Unprecedented Immune Reconstitution Drives HIV Viral Reservoir Depletion
Encouraging Preliminary Anti-Viral HIV Data during Treatment Interruption in Ongoing SB-728-T Phase 2 Trials

Richmond, California, May 15, 2013 – Sangamo BioSciences, Inc. (Nasdaq: SGMO) announced today the presentation of new clinical data from its program to develop a ZFP Therapeutic® for HIV/AIDS. The data, which demonstrate that SB-728-T treatment results in a reduction in the HIV reservoir in HIV-infected subjects, are being presented at the 16th Annual Meeting of the American Society of Gene and Cell Therapy (ASGCT). The meeting is being held in Salt Lake City from May 15-18, 2013.

HIV-infected subjects enrolled in Sangamo’s ongoing SB-728-902 clinical trial (Cohorts 1-3) received a single infusion of SB-728-T which resulted in a durable increase in total CD4 T-cells driven by increased ZFN-modified CD4 central memory T-cells. The extent of exposure of subjects to circulating zinc finger nuclease (ZFN) CCR5 protected CD4 T cells correlated with a long-term decrease in the peripheral blood mononuclear cell (PBMC) HIV reservoir as measured by proviral DNA. In addition, two of four evaluable subjects in Cohort 5 of this study showed a decrease of greater than one log in their viral load during a sixteen week treatment interruption (TI) with one of the subjects achieving a transiently undetectable viral load during the TI period. In subjects in which viral load decreased, a measureable anti-HIV response was observed, specifically a multi-functional response of CD8 T-cells to elements of HIV core proteins.

“These data are quite remarkable,” commented Dale Ando, M.D., Sangamo’s vice president therapeutic development and chief medical officer. “In previous clinical studies, a decline in the HIV reservoir has never been observed in subjects on long-term anti-retroviral therapy (ART) and any increase in the levels of CD4 cells in HIV-infected subjects is often associated with a concomitant increase in the size of the reservoir. In contrast, a single SB-728-T treatment of subjects on long-term ART produced a significant and durable improvement in CD4 count and, in the majority of subjects, a notable decrease in the HIV reservoir over time. An observed correlation with circulating ZFN CCR5 protected CD4 cells is extremely promising.”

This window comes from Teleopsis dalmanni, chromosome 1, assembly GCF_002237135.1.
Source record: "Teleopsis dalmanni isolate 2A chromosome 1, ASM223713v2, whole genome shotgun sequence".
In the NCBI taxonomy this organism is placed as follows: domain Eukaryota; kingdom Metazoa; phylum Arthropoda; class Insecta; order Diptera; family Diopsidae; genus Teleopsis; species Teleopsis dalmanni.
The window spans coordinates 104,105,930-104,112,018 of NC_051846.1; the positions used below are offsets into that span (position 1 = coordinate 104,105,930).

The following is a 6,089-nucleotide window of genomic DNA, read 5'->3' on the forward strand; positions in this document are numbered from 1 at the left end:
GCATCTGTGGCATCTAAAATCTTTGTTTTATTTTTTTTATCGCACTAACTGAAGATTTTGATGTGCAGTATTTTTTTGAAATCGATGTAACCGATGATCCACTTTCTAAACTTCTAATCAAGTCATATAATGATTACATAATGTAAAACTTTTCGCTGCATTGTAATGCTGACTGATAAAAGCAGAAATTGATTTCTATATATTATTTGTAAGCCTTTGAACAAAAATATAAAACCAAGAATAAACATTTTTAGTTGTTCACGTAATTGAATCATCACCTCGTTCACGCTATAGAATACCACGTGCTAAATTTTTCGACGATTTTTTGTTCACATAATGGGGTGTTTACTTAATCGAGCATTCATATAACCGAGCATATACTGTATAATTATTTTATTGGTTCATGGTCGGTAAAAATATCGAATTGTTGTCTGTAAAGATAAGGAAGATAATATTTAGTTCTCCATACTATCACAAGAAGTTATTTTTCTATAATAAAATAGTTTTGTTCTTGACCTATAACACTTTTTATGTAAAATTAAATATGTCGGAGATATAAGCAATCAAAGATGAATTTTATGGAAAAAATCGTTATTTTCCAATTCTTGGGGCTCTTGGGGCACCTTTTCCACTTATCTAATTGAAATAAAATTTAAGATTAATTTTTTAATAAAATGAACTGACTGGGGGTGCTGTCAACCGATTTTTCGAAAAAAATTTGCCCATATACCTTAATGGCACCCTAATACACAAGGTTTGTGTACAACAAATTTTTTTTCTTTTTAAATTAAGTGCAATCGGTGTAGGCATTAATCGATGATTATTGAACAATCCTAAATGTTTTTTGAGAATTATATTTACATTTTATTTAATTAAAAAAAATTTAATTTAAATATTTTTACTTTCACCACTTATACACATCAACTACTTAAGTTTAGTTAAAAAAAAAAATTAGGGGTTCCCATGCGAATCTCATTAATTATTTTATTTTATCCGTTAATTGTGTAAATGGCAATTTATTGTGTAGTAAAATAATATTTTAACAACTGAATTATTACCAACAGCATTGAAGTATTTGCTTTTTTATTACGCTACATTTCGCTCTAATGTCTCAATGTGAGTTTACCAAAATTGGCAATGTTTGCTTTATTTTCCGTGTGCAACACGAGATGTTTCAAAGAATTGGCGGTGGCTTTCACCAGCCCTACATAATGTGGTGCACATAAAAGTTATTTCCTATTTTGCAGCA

Summary of Clinical Data

SB-728-0902 Cohorts 1-3 in Immunologic Non-Responders (INR)

Treatment of HIV subjects with a single infusion of SB-728-T leads to long-term increases in CD4 counts (up to 3 years in some subjects).

Long-term increases in CD4 counts correlate with increased CD4 central memory and increased

ZFN CCR5 protected central memory T-cells.

The extent of long-term exposure to circulating ZFN-CCR5 protected CD4 cells correlates with long- term decreases in the PBMC HIV reservoir.

SB-728-0902 Cohort 5 (CCR5 delta-32 Heterozygotes)

Post SB-728-T infusion, a 16-week ART TI can lead to viral load reduction from initial peak.

o Two out of four subjects showed reduction in viral load during TI

o One subject achieved transient undetectable viral load during TI

The best viral load reduction responses are seen in subjects with CD8 T-cell HIV gag immune responses that are polyfunctional (expression of multiple cytokines) and the highest levels of bi-allelic modification of the CCR5 gene.

SB-728-1101 Immunologic Responders with Cytoxan Conditioning

Accrual and treatment in progress with ten subjects infused to date.

Analysis of numbers of modified SB-728-T cells and viral load during TI is in progress.

Viral load decreases correlate with highest levels of estimated biallelic CCR5 modification

Decreases in viral load from peak to the end of TI correlated with mean circulating bi-allelic

ZFN CCR5 protected CD4 cells during the TI for all patients to date who fully completed TI per protocol in SB-728-Penn, 902 Cohort 5 (CCR5 delta-32 Heterozygotes) and 1101 studies.